The CPA in Gulu, 100 kilometres south of Kitgum, has 150 'child mothers' on its books. These are the young girls who have been given to rebel soldiers as wives; they sometimes return with as many as four children.

Most of these girls have missed out on their primary education so CPA helps them with ways of earning a living by setting up a small business or raising poultry.

Beatrice Llaweny was taken at night when she was sleeping at home - she was just 13 years-old. 'I was really scared, they tied all of us together and forced me to lead them to the next village because I knew the way in the dark.'

They walked to an LRA base in Sudan where she was immediately given to a rebel as his wife. A year later she gave birth to a son, Innocent and three years later to a daughter, Susan.

'At first my husband was rude and cruel but later it went well. I always thought about escaping. If my husband had gone to fight in Uganda I would have gone with him and then run away.'

In August, 2002 the LRA was flushed out of its bases in Sudan and its leader, Joseph Kony, ordered the release of 42 mothers and their children for military reasons.

CPA traced Beatrice's uncle and she is living with him. She says talking to the CPA counsellors is helpful; she is still having problems with her situation. 'I don't know how to deal with my children. I will look after them but I just want them to grow up to be responsible adults.'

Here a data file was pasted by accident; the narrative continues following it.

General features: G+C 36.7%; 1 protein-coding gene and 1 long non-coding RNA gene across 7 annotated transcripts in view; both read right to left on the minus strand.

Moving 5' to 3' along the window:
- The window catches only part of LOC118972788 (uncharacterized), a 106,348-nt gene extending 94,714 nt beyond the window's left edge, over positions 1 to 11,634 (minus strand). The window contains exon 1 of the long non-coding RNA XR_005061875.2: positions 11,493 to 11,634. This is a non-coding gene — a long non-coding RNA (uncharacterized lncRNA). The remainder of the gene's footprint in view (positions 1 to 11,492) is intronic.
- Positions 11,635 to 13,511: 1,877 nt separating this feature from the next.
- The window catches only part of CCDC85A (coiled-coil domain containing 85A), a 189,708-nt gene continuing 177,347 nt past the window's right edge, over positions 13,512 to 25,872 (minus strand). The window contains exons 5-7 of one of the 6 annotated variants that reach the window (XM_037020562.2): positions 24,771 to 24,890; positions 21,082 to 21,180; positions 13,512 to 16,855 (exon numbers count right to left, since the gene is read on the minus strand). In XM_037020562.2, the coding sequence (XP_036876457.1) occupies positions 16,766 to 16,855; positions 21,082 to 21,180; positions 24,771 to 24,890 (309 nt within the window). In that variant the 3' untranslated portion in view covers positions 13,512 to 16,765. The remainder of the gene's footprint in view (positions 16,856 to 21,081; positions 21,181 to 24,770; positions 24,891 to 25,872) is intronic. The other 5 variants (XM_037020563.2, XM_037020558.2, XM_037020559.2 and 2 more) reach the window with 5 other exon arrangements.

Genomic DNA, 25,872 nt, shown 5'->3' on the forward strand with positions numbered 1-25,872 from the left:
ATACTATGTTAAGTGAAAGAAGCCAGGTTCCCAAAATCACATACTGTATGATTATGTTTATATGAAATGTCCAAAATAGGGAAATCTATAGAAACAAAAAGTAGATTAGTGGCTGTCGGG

Christian Aid partners help Ugandan children

-16/3/04

Christian Aid partners have been helping children targeted by the Lord's Resistance Army in northern Uganda

The 18-year war waged by the Lord's Resistance Army (LRA) against the Ugandan government has been characterised by its ferocious brutality against civilians and the abduction of children. It is estimated that between 25,000 to 30,000 children have been taken.

The children are forced to walk for miles tied together at the waist and carry heavy loads of looted food and weapons. They are then trained as child soldiers or given as wives to rebel commanders.

The Concerned Parents Association (CPA) was set up in 1996 to help the parents of these abducted children and to reintegrate the children who manage to escape. The CPA, which is Christian Aid partner, now represents over 3,400 families in 121 support groups across northern Uganda.

In the dusty, small town of Kitgum, close to the border with Sudan, the CPA has set up a reception centre for escaped young people. Most are need of serious medical help, many have walked for miles with little food or water and may also have battlefield wounds. Staff at the centre try to trace and help reconcile them with their families and their communities.